3 Jan 2017

Made in Hull – Making the Archive

Hull-based media production company Nova Studios Ltd worked closely with all of the artists involved in Made In Hull, researching archives to find footage, headlines, sounds and images that helped tell the story of our city and its people. Nova producer Harriet Jones talks about the joy of a process that strengthened her own pride in the city she loves.

Developing an archive resource that charted Hull’s modern history was a monumental task. Newspaper articles, photographs, books, charts, maps and films all needed to be rigorously researched and sourced for the Made in Hull event to succeed.

It was a journey that would take me into around a dozen archives and knocking on the doors of contacts and friends that know Hull in ways other people could not.

DJs, historians, skippers and (of course) librarians, all had their part to play in helping Nova Studios construct the archive for the unparalleled Made in Hull installation, which takes place this week.

It was a journey that made me see afresh the city I grew up in. It connected me to the city and gave me a greater understanding of Hull.

I spent several days holed up in the Yorkshire Film Archive, in York, which has a pretty incredible collection of films from across the region that tell our county’s history.

What I saw was evocative and moving.

One tape that people will see parts of in Queen Victoria Square, shows King George VI and Queen Elizabeth’s visit to Hull, in August 1941. The visit was filmed by EF Symmons and it captures something about Hull I always knew, but never quite understood. Shot after shot, the film lays bare the devastation the bombing raids of WWII had on Hull. Shells of buildings gape, and mountains of rubble line the streets. There is something poignant about these images, which made me realise the terror that WWII brought to Hull. The rows of house fronts stand like a monument to those who died in the horror that reduced the rest of those houses to dust and rubble. It is often said that Hull was the second most bombed city in the country. It is said so often, that its meaning is diluted. But this footage gives these words a powerful truth.

Following on from the bombing you will see footage of the sombre VE Day parade, which saw nurses, soldiers, policeman and children troop through Hull City Centre. This is contrasted by the joy of people celebrating the end of the war, arms around each other, dancing in East Park.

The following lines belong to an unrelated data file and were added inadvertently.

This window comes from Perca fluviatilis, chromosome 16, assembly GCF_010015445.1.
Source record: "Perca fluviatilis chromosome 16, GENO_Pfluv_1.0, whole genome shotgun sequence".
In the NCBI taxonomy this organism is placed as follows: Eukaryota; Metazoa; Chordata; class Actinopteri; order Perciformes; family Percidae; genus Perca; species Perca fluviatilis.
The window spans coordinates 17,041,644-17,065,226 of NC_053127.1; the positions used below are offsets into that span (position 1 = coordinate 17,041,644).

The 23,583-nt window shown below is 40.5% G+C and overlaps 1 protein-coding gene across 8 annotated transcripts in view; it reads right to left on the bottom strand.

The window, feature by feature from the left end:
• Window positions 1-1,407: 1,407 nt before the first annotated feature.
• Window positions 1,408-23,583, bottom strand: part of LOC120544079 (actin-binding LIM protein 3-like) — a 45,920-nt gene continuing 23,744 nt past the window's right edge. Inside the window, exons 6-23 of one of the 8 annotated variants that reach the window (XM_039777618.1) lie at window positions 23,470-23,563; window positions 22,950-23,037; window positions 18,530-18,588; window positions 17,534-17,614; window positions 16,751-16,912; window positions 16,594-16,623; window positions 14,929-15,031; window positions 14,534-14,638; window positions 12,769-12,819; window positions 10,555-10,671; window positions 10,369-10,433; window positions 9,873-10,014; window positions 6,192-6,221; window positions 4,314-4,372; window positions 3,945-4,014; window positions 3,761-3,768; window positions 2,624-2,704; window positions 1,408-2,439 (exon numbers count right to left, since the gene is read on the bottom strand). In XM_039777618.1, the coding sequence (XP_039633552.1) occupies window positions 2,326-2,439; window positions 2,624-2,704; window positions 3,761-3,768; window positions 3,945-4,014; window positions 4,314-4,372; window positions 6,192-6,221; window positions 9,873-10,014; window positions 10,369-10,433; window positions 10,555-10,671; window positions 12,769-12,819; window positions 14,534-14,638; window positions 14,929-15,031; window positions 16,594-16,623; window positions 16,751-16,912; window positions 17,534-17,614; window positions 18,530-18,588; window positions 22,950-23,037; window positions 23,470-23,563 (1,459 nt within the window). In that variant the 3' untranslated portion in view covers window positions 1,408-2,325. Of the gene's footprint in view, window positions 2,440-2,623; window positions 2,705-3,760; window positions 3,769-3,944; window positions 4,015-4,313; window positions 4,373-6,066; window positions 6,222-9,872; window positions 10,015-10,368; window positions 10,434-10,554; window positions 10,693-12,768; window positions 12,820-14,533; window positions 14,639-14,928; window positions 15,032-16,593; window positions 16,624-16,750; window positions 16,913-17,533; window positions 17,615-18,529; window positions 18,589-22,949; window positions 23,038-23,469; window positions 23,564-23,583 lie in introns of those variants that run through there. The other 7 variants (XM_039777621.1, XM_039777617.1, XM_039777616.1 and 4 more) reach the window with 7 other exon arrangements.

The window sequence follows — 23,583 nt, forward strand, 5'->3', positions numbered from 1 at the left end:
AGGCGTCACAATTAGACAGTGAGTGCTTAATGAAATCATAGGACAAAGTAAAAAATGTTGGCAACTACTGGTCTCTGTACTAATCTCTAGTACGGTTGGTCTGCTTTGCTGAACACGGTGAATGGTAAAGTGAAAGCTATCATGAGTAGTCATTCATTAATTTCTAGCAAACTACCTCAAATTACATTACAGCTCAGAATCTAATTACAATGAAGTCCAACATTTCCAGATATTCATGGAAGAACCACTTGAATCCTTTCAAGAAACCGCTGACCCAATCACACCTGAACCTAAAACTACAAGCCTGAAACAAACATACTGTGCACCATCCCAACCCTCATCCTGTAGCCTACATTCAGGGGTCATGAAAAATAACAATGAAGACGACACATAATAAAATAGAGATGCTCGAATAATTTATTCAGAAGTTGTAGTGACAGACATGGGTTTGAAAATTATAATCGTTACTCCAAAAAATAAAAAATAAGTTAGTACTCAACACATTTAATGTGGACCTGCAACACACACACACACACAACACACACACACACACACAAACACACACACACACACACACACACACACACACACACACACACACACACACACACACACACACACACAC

When it came to looking at how Hull was rebuilt we found films that detail the building of Telephone House, in Carr Lane, the Bransholme estate and the Humber Bridge. Times of abundance were demonstrated with shots of people shopping on Newland Avenue, children playing in East Park and men and women flirting in Pearson Park, done-up to the nines and enjoying life.

But who filmed these scenes? Mainly it was amateurs who enjoyed looking at life through a lens, capturing the small everyday things that are so interesting to us now – people like us filming and recording people like us, just like we do now on Instagram and Facebook. However professional film companies and news organisations also documented life in Hull. The Police Force made numerous films about road safety, which gave us a great snapshot of life around the city from the 1950s onwards and wonderful shots of East Park. Probably, my favourite footage found throughout this process shows the Cecil after dark. People queue, buy their tickets and file into the cinema and then, from under the floor in the pit of the theatre, the organ rises… if only going to the pics was still like that.

Nova also sourced Hull rave footage for Jesse Kanda, footage of people at work for Make Amplify that can be seen at the foot of Scale Lane Bridge and photographs for Imitating the Dog’s Migrations and Arrivals piece, which can be seen on The Deep.

Such a massive task could not have been done without the help of the people of Hull and in particular The Hull Daily Mail and Hull History Centre.

Being involved in the event, providing the raw materials from which a talented group of artists have produced such a moving and colourful reflection of the life of this city has been a real privilege. What a start! 

Nova Studios Ltd produced This City Belongs to Everyone, the film that helped Hull win the City of Culture bid. The company are currently working on two projects for 2017:

  • How Do You Have A Happy Life? a series of 12 short films shot in Hull and its partner city Freetown, Sierra Leone.
  • Nova are also co-producing Mind on The Run the story of composer Basil Kirchin.

Contributors

Tags





Archive